Over the past few weeks and especially over recent days I have received information and serious allegations.
They all refer to the highest levels of leadership within the Australian Defence Force.
And, if true, they all lead to the conclusion that staff within the Chief of Navy’s Office in 2013 and 2014 knew something was up.
But I can’t verify whether it is true, so I can’t publish the allegations. I can do nothing with the information I have received.
No one is prepared to put their name to their claim or provide any evidence.
I understand all too well the reasonable concern that this whole unseemly saga may cost jobs. I know the pressure of doing what is right when the command chain has other ideas.
I’ve been there. I’ve done that.
But there are lawful options that protect Defence members. And unless they are exercised it means this story will remain uninvestigated and unpublished.
It also means that the ‘Ray Griggs affair’ remains unresolved while confidence in Defence leadership crumbles. The senior hierarchy might not be tuned into the unhappiness I’m hearing. But it is there – along with a palpable sense of fear – and that means they are out of touch with those they lead and do not have a command relationship but one driven by terror.
That’s not good for morale or capability. It can only be resolved with courage.
We know that Defence conducted two ‘reviews’ because the Chief of Defence Force has admitted that before Senate Estimates. And we also know, for the same reason, that there was an ‘inquiry’ conducted by the Inspector General of the Australian Defence Force.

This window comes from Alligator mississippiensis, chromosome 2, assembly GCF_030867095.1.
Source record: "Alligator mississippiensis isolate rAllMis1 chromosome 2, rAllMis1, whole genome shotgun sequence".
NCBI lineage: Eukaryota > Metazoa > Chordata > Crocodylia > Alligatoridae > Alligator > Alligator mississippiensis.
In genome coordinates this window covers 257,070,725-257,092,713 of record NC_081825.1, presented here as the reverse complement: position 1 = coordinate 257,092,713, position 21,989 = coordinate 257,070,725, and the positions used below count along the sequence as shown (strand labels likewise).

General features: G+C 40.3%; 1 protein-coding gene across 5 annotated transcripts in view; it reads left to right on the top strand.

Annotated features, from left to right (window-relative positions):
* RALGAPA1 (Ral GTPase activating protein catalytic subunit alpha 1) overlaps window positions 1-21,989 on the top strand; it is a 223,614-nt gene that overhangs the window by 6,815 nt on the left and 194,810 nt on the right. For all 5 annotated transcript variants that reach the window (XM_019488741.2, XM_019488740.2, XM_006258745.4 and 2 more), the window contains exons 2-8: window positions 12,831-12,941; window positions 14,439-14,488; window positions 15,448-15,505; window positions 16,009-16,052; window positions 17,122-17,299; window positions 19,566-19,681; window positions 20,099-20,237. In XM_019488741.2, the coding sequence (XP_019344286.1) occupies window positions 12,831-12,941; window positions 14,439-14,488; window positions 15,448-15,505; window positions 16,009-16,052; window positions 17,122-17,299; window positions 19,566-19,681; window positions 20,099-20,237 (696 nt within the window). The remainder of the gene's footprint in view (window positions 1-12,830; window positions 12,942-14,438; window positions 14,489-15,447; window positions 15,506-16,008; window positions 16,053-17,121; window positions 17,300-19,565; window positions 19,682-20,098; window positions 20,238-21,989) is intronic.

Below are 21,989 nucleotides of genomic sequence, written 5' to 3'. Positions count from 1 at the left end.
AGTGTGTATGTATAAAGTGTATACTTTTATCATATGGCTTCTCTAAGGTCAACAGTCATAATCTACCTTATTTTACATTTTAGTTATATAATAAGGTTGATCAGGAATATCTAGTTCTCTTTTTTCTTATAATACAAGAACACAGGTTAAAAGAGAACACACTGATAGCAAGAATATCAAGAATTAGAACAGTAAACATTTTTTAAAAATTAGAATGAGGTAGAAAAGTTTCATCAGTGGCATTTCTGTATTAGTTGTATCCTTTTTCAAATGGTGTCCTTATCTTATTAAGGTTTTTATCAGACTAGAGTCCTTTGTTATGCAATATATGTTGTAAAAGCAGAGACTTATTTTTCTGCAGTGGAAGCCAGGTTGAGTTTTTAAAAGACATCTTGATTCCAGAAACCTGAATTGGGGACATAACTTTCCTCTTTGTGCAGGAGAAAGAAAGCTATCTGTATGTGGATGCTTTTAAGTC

All of these cleared the Vice Chief of Defence Force, Ray Griggs.
Defence will not release these reports.
But now we also have a good idea why: none of them sought evidence from the Navy Petty Officer most damaged by the Vice Chief of Defence Force’s actions. Nor did they examine phone or social media records, or it seems, take any evidence from any other Defence members apart from the happy couple.
Which make the reviews and inquiries pointless.
And that is why there are persistent rumours about the timing of the relationship with a junior naval officer that Ray Griggs declared to the Chief of Defence Force in October 2014.
We also know that Ray Griggs’ new wife was promoted rapidly, moving up the ranks twice in three years and nine months and that she moved from a reserve role into a newly-created full time position.
There are persistent rumours about the details of these promotions and just who it was that signed off on the creation of the new job.
The only way to clear the air is for bravery and integrity. Unfortunately, neither the Chief of Defence Force nor his deputy appear to have the slightest interest in ending the rumours by releasing the investigation reports.
It’s a pity. Because if nothing wrong has been done the impression being given by the hierarchy only leads Defence personnel to reach the opposite conclusion.
So the integrity and bravery must come from those who claim knowledge of events that have not been made public.
If there are allegations of service offences they should be referred to the service police.
If there are allegations of double standards, misconduct or abuse of power they should be directed to the appropriate authority.
Senator Rex Patrick has raised this issue in the Senate. He has the ability to use his position to highlight problems without compromising the careers of Defence members. He can table documents in parliament.
There are others too. Senator Bernardi has a strong track record holding Defence to account as well.